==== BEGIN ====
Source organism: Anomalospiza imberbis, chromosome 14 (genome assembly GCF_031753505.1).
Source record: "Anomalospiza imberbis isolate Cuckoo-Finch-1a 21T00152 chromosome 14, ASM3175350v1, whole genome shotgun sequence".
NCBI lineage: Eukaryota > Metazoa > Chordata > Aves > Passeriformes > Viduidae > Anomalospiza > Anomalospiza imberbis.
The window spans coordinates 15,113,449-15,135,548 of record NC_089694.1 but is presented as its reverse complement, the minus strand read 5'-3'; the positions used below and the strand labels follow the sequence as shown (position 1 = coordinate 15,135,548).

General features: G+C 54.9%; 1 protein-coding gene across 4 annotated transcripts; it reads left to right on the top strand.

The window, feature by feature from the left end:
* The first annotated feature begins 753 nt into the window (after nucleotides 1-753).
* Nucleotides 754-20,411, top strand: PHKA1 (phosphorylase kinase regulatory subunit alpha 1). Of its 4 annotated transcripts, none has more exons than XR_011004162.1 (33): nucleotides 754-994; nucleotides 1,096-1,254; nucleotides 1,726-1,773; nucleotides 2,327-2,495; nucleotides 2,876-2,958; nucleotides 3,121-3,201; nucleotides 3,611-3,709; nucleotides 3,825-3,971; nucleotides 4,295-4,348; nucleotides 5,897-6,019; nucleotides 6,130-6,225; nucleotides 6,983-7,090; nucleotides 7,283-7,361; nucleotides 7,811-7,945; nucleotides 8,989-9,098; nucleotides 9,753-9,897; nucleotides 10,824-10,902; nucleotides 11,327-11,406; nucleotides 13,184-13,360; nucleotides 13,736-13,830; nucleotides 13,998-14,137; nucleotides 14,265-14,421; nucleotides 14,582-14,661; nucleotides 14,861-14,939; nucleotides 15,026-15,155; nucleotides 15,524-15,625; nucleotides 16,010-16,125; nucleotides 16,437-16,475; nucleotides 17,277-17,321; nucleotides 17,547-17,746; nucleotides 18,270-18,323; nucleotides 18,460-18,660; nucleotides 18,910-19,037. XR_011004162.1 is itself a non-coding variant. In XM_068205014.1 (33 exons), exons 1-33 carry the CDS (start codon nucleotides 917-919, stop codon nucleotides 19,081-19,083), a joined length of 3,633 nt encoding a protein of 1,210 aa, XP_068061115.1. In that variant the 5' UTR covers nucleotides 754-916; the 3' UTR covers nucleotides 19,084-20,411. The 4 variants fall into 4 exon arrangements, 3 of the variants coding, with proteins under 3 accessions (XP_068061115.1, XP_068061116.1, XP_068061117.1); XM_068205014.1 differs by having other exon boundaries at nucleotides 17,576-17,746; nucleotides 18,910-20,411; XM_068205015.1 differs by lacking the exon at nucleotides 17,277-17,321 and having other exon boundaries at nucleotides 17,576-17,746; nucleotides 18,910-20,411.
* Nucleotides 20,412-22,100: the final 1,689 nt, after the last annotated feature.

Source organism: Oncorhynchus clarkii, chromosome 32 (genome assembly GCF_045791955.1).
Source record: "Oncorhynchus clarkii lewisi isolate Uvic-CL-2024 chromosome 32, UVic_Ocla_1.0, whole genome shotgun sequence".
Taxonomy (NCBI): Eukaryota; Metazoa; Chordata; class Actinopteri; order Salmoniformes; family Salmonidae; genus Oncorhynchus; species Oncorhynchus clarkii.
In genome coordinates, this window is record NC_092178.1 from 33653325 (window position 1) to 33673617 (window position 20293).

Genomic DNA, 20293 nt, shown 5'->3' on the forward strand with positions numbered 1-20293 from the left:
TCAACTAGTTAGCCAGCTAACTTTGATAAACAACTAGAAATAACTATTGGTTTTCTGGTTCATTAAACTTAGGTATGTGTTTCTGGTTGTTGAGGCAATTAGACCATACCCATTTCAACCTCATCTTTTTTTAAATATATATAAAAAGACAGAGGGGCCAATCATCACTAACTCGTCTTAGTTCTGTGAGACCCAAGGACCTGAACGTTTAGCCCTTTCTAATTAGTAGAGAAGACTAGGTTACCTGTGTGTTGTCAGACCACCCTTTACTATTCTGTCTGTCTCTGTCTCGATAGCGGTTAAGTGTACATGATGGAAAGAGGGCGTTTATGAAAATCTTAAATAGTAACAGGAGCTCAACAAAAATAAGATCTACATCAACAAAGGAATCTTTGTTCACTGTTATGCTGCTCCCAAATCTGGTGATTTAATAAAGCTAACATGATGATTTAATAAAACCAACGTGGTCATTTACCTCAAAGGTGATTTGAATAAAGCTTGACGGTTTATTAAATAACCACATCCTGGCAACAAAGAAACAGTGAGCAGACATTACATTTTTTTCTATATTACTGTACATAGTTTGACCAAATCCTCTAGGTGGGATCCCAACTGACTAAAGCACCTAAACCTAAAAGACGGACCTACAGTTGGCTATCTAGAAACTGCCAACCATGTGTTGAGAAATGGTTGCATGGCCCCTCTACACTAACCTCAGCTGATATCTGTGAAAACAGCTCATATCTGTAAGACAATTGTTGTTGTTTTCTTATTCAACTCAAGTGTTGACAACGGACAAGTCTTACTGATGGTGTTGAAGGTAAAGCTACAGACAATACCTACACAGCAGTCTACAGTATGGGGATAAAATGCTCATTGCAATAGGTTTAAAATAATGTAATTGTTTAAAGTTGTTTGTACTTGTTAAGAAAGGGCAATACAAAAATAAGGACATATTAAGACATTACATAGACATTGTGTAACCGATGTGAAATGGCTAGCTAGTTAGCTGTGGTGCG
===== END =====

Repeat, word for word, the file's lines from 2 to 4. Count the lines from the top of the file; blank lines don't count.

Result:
Source record: "Anomalospiza imberbis isolate Cuckoo-Finch-1a 21T00152 chromosome 14, ASM3175350v1, whole genome shotgun sequence".
NCBI lineage: Eukaryota > Metazoa > Chordata > Aves > Passeriformes > Viduidae > Anomalospiza > Anomalospiza imberbis.
The window spans coordinates 15,113,449-15,135,548 of record NC_089694.1 but is presented as its reverse complement, the minus strand read 5'-3'; the positions used below and the strand labels follow the sequence as shown (position 1 = coordinate 15,135,548).